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Profiles in Persistence: Mary Swanson ’21

A photo of 2021 USM graduate Mary Swanson

For Mary Swanson ’21, the path to USM was a winding one.

She dropped out of high school at 16. Joined the U.S. Marine Corps at 17. Got her GED and took some community college classes as her military career spanned the United States and Japan. She had two children. Left the military. 

Had an identity crisis. 

"When I got out, I just kind of thought, 'If I'm not a sergeant, what am I?'" she said. 

This spring, Swanson, 29, will be a USM graduate with a Bachelor's of Science in Psychology and plans to attend law school. She hopes one day to become a judge.

"Serving my community is a part of my personal identity," she said. "I have a personal interest in constitutional law and how the federal court systems affect families."

Swanson began looking into college after she left the military. She knew she wanted a Maine school that was close to family without being rural, and she wanted a university that was military-friendly. She searched online with that criteria. 

"USM popped up," she said. "Lo and behold, I got to USM and immediately connected with the Student Veterans of America chapter, Husky Veterans. From there, it just began my academic career."

Swanson originally majored in Biology but changed to Psychology. She'd had her own childhood traumas, and a focus on human behavior appealed to her.

"I want to understand why people do what they do and I want to take that information and, first of all, I want to be a child advocate and represent children like me one day," she said. "I want to know why people do what they do and then use that information to help write legislation and laws that could protect our community and our children."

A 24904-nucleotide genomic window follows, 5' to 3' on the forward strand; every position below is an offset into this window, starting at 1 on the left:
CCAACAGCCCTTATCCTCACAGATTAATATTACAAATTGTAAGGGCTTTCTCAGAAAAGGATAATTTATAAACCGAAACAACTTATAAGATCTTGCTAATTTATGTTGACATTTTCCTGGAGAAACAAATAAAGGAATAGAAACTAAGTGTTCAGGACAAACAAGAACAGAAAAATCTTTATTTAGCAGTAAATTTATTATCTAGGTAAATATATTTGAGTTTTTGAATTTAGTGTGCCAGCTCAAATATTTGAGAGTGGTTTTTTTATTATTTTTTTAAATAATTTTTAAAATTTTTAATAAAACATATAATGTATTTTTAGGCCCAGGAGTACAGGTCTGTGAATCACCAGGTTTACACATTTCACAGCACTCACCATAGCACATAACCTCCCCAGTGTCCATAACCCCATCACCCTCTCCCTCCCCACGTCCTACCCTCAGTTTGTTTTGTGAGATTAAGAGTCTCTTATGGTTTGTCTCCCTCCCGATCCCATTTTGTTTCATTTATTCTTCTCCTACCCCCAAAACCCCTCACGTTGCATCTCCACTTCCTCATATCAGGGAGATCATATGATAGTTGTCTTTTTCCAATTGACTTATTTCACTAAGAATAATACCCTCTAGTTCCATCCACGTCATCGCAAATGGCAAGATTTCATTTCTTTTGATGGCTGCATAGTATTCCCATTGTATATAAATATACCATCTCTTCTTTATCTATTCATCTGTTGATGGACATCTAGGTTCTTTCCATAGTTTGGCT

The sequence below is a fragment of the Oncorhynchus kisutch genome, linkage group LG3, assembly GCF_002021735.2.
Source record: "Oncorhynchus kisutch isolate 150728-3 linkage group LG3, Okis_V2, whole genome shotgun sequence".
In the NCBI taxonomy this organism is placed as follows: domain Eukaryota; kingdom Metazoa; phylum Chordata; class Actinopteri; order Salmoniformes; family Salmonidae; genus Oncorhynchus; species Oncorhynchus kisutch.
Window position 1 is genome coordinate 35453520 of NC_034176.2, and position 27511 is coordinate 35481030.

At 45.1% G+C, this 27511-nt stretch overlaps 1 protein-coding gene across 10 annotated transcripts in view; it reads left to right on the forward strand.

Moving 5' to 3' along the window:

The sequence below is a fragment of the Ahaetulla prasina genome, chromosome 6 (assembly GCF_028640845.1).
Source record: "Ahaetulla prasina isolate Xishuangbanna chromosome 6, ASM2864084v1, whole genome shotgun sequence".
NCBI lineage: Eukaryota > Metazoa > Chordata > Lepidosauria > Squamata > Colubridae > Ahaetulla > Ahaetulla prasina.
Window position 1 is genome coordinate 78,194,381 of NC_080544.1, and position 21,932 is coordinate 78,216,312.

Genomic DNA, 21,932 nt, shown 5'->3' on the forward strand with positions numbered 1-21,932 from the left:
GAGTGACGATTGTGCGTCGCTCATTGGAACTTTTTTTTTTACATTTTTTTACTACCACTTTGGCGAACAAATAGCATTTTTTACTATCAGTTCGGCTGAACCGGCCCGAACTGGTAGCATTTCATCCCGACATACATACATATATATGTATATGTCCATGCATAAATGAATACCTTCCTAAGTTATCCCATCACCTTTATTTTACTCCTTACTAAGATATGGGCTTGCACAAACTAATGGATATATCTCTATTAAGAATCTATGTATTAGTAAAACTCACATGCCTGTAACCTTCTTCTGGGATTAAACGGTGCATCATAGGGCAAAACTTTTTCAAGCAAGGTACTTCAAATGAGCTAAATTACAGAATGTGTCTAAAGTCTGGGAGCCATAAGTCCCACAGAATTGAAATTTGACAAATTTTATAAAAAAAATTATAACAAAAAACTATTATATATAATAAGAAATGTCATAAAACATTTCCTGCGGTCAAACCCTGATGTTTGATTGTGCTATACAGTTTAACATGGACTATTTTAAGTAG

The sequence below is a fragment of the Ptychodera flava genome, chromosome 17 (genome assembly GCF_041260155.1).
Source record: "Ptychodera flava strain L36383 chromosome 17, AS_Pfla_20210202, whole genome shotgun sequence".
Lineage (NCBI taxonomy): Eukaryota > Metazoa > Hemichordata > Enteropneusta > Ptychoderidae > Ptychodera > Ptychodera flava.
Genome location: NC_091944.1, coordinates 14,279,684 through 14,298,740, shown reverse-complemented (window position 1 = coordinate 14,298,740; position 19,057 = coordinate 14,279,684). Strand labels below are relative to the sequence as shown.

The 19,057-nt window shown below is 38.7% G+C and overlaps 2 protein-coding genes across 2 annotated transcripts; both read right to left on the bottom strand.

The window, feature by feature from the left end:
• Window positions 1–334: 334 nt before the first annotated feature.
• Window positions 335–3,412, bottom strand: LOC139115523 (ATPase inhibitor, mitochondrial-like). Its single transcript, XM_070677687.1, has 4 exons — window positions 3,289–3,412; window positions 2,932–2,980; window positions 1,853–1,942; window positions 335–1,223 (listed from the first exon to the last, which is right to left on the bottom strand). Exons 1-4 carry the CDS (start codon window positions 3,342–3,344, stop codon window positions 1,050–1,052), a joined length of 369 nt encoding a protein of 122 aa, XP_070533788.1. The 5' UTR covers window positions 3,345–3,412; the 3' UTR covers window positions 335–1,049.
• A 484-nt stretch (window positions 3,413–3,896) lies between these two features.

At USM, Swanson didn't wait to begin helping others. She and other students started the Maine Student Veterans Alliance to support USM student veterans and she served as co-executive director. She served as president of the USM Veterans Club. She served as parliamentarian for USM's Student Government Association and Board of Student Organizations.  

In helping other people, Swanson found she also helped herself through tough times.

"I just needed to take a step back and remember, OK, you're here because you want to go to school because you want to make a difference in your community and be a lawyer. That's what I started to do. I healed myself by pouring myself into work and the community and volunteering and helping other people," she said. "I was like, 'I'm going to volunteer for everything.' Because it was helping to keep my mind off the depression, my mind off of the divorce."

Swanson plans to go to law school after graduating with her bachelor's degree this spring. She has applied to 16 schools, including the University of Maine School of Law, Georgetown University in Washington, D.C. and American University in Washington, D.C. She's waiting to hear. 

"I have many aspirations for my career; it is hard to put them into words; my first goal is to become a child advocate attorney. My next focus will be to be selected for a federal clerkship and then next to the supreme court fellowship," she said. "The sky is the limit."